Great Britain, though, came up with a solution: grant Zola Budd British citizenship and she could then compete for England. Sure, it was absolutely a ‘rush’ job, but, no matter, very quickly Ms. Budd was running for good, old Union Jack. Through the din of all the international politics, she continued to excel in competition: in July 1984, she set a world record in a women’s 2,000 meter race.

            The great confrontation in Los Angeles between these two titans, to the delight of track fans everywhere, was finally going to happen.

            Did all the pre-race hoopla pan out? Zola Budd and Mary Decker were certainly central figures, but not in a manner fans predicted:

            Ms. Budd led the 3,000M race through 1,700 meters, followed closely by Ms. Decker and the Rumanian Maricici Puica. Half a stride behind, Mary Decker tapped Ms. Budd’s left foot, throwing Ms. Budd off stride. Maintaining a tight second, Ms. Decker then clipped Ms. Budd’s left calf with her left shoe, as Ms. Budd was attempting to attain a rail position. That collision caused Ms. Decker to stumble, lose her balance, and fall away onto the curb and track infield. She was done – injuring her hip and unable to even get up, she was memorably lifted up by her then discus-throwing boyfriend, Richard Slaney. Zola Budd, obviously distressed at what just happened, and booed loudly by the crowd, faded by the end of the race to 7th. [Ms. Puica won the race.]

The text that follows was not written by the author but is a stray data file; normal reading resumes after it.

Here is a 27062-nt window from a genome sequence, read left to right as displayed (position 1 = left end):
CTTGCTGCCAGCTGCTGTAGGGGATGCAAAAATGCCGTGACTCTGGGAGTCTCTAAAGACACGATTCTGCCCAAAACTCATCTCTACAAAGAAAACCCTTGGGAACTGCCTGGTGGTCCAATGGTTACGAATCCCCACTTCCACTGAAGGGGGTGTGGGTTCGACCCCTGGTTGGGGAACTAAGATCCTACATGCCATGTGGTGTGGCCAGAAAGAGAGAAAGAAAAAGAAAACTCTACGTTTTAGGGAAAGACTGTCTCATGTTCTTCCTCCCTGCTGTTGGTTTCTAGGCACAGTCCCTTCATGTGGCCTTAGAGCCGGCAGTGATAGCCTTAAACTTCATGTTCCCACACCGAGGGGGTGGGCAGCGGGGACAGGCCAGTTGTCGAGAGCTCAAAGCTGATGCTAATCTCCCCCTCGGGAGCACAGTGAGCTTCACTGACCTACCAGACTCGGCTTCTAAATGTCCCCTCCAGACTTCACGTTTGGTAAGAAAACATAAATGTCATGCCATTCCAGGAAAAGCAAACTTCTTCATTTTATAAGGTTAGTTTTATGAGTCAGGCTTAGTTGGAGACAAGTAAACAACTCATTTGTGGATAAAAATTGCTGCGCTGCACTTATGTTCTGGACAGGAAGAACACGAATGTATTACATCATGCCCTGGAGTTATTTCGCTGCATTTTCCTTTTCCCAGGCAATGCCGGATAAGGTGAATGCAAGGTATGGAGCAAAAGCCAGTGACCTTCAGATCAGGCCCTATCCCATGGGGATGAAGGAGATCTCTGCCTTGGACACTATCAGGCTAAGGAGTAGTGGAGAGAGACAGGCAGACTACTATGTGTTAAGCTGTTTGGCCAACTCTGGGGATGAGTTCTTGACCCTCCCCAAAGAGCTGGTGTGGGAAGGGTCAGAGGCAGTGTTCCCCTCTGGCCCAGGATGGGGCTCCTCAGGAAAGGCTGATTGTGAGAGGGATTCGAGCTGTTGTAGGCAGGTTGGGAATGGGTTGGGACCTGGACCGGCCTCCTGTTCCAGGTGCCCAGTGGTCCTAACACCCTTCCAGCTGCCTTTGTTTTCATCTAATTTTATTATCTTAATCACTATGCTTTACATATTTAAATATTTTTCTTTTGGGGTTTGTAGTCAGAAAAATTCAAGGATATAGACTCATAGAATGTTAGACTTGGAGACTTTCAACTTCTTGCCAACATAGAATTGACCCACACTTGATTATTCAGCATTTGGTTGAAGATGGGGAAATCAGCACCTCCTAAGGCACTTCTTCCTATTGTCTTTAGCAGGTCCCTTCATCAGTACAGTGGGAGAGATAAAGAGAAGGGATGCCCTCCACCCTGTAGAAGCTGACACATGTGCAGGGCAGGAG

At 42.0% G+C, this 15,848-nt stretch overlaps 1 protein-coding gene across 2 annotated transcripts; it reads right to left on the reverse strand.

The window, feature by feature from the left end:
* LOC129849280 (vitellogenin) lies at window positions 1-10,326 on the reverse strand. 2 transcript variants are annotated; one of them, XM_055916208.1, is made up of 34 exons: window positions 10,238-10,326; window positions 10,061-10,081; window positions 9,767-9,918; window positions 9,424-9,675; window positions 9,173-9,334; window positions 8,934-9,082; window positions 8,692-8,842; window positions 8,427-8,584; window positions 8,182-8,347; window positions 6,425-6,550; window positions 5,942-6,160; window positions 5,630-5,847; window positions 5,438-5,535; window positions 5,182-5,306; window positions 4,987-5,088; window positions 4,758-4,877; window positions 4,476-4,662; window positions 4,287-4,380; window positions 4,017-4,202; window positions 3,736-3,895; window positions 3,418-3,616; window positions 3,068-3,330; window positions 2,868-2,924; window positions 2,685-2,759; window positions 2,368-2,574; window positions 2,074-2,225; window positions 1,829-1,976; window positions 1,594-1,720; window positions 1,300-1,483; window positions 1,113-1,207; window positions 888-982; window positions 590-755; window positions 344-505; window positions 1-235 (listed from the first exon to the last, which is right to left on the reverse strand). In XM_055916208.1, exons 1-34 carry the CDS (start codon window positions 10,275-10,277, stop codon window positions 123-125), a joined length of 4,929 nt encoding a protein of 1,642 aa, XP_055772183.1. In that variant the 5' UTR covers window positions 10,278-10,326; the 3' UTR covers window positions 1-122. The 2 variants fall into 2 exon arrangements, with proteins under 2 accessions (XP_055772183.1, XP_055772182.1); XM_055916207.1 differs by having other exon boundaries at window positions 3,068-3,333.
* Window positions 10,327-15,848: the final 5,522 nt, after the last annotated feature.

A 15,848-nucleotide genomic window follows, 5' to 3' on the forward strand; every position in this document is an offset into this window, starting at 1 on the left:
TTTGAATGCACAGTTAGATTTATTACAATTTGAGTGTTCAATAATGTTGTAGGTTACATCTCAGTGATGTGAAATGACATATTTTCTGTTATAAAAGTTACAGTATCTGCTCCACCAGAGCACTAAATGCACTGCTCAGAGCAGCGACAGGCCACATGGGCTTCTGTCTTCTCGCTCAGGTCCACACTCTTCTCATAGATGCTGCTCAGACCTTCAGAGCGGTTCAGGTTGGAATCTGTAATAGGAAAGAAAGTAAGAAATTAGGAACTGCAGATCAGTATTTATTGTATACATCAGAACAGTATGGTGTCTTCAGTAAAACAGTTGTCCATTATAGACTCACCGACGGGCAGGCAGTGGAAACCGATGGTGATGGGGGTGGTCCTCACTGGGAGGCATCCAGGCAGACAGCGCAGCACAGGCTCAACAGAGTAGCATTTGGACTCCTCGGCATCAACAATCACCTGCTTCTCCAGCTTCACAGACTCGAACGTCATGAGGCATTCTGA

Today, no one can attest with certainly who was to blame for the collision: some say it was Ms. Budd’s fault, others, Ms. Decker’s. In a just world, either of these superb runners should have won that race: Zola Budd living out an irresistible Cinderella storyline, or Mary Decker fighting through a series of devastating injuries. Ironically, though, Mary Decker’s collision with Zola Budd in Los Angeles will always be one of the most memorable events in track history.

From the editor.....